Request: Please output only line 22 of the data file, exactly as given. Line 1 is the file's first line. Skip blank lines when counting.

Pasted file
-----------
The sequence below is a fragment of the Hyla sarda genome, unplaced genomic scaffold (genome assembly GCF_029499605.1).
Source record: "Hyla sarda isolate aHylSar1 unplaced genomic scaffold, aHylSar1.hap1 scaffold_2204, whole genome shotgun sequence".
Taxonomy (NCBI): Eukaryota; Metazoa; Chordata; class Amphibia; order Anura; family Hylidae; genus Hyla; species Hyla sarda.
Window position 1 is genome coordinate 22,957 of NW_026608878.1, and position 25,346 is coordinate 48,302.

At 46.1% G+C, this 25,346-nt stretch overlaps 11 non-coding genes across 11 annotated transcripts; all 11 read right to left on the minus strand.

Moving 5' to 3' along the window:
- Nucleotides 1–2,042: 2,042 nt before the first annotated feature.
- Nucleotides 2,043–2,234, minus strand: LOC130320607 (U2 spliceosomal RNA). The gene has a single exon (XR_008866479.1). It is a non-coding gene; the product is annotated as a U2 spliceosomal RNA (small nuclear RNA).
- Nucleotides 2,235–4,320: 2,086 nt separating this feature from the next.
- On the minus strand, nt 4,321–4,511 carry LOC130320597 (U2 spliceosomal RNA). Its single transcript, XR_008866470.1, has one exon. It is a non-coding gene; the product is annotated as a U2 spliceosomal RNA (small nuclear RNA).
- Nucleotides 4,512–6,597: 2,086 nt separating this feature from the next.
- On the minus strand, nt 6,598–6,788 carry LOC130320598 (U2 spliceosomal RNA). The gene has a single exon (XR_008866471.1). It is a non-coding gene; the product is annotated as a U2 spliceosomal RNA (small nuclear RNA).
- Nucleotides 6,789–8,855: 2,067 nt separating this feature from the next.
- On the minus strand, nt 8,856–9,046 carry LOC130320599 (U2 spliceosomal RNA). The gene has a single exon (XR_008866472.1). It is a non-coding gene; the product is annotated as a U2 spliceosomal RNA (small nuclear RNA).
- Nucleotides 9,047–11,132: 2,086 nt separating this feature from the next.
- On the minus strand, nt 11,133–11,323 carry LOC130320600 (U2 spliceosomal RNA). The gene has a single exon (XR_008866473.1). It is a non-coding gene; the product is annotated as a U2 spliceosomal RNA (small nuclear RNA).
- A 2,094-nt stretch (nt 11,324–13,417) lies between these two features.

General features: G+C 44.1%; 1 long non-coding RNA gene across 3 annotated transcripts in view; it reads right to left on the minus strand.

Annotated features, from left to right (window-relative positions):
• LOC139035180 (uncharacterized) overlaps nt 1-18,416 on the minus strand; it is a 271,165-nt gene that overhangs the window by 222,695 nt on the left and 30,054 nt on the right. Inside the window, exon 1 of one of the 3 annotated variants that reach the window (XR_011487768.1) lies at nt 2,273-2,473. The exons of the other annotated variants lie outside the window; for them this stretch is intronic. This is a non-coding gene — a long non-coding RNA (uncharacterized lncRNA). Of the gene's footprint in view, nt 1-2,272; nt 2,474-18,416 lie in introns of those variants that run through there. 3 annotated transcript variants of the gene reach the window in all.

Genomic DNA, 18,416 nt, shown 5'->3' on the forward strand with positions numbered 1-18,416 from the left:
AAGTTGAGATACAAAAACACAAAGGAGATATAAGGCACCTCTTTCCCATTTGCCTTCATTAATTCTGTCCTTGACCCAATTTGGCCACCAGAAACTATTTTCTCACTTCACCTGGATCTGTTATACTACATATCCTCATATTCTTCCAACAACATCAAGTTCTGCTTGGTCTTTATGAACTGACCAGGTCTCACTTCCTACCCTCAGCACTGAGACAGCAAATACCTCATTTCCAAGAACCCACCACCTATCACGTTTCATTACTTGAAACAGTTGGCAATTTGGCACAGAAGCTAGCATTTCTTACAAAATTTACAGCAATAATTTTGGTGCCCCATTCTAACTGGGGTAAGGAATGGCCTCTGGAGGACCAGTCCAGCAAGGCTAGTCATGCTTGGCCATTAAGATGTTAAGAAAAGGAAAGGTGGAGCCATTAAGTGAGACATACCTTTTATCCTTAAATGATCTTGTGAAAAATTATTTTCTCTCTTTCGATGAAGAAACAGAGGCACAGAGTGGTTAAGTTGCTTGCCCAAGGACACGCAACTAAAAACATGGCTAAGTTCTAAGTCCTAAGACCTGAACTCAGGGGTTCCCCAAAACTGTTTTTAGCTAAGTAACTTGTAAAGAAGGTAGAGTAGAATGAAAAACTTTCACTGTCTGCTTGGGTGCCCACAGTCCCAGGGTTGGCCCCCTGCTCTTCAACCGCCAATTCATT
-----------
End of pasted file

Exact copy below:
AAGTTGAGATACAAAAACACAAAGGAGATATAAGGCACCTCTTTCCCATTTGCCTTCATTAATTCTGTCCTTGACCCAATTTGGCCACCAGAAACTATTTTCTCACTTCACCTGGATCTGTTATACTACATATCCTCATATTCTTCCAACAACATCAAGTTCTGCTTGGTCTTTATGAACTGACCAGGTCTCACTTCCTACCCTCAGCACTGAGACAGCAAATACCTCATTTCCAAGAACCCACCACCTATCACGTTTCATTACTTGAAACAGTTGGCAATTTGGCACAGAAGCTAGCATTTCTTACAAAATTTACAGCAATAATTTTGGTGCCCCATTCTAACTGGGGTAAGGAATGGCCTCTGGAGGACCAGTCCAGCAAGGCTAGTCATGCTTGGCCATTAAGATGTTAAGAAAAGGAAAGGTGGAGCCATTAAGTGAGACATACCTTTTATCCTTAAATGATCTTGTGAAAAATTATTTTCTCTCTTTCGATGAAGAAACAGAGGCACAGAGTGGTTAAGTTGCTTGCCCAAGGACACGCAACTAAAAACATGGCTAAGTTCTAAGTCCTAAGACCTGAACTCAGGGGTTCCCCAAAACTGTTTTTAGCTAAGTAACTTGTAAAGAAGGTAGAGTAGAATGAAAAACTTTCACTGTCTGCTTGGGTGCCCACAGTCCCAGGGTTGGCCCCCTGCTCTTCAACCGCCAATTCATT